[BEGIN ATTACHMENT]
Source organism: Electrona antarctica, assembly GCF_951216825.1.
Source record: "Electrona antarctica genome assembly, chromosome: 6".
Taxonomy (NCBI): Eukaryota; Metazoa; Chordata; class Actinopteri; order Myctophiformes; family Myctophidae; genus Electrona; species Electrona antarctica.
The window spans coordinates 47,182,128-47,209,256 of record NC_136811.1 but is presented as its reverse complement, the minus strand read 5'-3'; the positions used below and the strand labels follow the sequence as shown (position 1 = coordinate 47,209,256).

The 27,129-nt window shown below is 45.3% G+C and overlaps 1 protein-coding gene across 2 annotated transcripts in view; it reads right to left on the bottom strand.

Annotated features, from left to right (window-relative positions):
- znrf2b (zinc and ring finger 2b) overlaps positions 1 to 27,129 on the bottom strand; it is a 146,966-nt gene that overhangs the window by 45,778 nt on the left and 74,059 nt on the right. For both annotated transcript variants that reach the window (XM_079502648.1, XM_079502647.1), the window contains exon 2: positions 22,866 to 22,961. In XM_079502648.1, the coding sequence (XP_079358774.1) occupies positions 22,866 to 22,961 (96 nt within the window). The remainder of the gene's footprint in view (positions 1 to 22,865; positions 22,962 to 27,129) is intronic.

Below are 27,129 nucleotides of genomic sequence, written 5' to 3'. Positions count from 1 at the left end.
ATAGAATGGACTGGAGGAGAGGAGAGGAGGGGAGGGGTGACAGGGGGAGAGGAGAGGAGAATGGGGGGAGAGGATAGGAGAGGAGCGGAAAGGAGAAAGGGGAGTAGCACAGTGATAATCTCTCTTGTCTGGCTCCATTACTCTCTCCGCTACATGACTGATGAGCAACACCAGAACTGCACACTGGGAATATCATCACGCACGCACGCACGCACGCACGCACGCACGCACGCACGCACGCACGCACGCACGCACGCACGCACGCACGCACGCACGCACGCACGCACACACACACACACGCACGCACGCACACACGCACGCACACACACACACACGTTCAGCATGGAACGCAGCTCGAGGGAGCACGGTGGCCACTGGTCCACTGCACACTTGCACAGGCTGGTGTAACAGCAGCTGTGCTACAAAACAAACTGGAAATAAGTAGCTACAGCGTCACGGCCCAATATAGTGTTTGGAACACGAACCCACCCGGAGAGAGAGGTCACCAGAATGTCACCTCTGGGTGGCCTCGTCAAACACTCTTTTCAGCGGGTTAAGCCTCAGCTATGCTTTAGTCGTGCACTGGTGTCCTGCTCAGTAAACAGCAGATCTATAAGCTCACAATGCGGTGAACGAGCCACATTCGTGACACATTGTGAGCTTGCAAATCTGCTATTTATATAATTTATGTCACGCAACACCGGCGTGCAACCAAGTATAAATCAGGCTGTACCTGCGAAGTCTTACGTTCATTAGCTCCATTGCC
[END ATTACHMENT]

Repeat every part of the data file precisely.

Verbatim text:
Source organism: Electrona antarctica, assembly GCF_951216825.1.
Source record: "Electrona antarctica genome assembly, chromosome: 6".
Taxonomy (NCBI): Eukaryota; Metazoa; Chordata; class Actinopteri; order Myctophiformes; family Myctophidae; genus Electrona; species Electrona antarctica.
The window spans coordinates 47,182,128-47,209,256 of record NC_136811.1 but is presented as its reverse complement, the minus strand read 5'-3'; the positions used below and the strand labels follow the sequence as shown (position 1 = coordinate 47,209,256).

The 27,129-nt window shown below is 45.3% G+C and overlaps 1 protein-coding gene across 2 annotated transcripts in view; it reads right to left on the bottom strand.

Annotated features, from left to right (window-relative positions):
- znrf2b (zinc and ring finger 2b) overlaps positions 1 to 27,129 on the bottom strand; it is a 146,966-nt gene that overhangs the window by 45,778 nt on the left and 74,059 nt on the right. For both annotated transcript variants that reach the window (XM_079502648.1, XM_079502647.1), the window contains exon 2: positions 22,866 to 22,961. In XM_079502648.1, the coding sequence (XP_079358774.1) occupies positions 22,866 to 22,961 (96 nt within the window). The remainder of the gene's footprint in view (positions 1 to 22,865; positions 22,962 to 27,129) is intronic.

Below are 27,129 nucleotides of genomic sequence, written 5' to 3'. Positions count from 1 at the left end.
ATAGAATGGACTGGAGGAGAGGAGAGGAGGGGAGGGGTGACAGGGGGAGAGGAGAGGAGAATGGGGGGAGAGGATAGGAGAGGAGCGGAAAGGAGAAAGGGGAGTAGCACAGTGATAATCTCTCTTGTCTGGCTCCATTACTCTCTCCGCTACATGACTGATGAGCAACACCAGAACTGCACACTGGGAATATCATCACGCACGCACGCACGCACGCACGCACGCACGCACGCACGCACGCACGCACGCACGCACGCACGCACGCACGCACGCACGCACGCACGCACACACACACACACGCACGCACGCACACACGCACGCACACACACACACACGTTCAGCATGGAACGCAGCTCGAGGGAGCACGGTGGCCACTGGTCCACTGCACACTTGCACAGGCTGGTGTAACAGCAGCTGTGCTACAAAACAAACTGGAAATAAGTAGCTACAGCGTCACGGCCCAATATAGTGTTTGGAACACGAACCCACCCGGAGAGAGAGGTCACCAGAATGTCACCTCTGGGTGGCCTCGTCAAACACTCTTTTCAGCGGGTTAAGCCTCAGCTATGCTTTAGTCGTGCACTGGTGTCCTGCTCAGTAAACAGCAGATCTATAAGCTCACAATGCGGTGAACGAGCCACATTCGTGACACATTGTGAGCTTGCAAATCTGCTATTTATATAATTTATGTCACGCAACACCGGCGTGCAACCAAGTATAAATCAGGCTGTACCTGCGAAGTCTTACGTTCATTAGCTCCATTGCC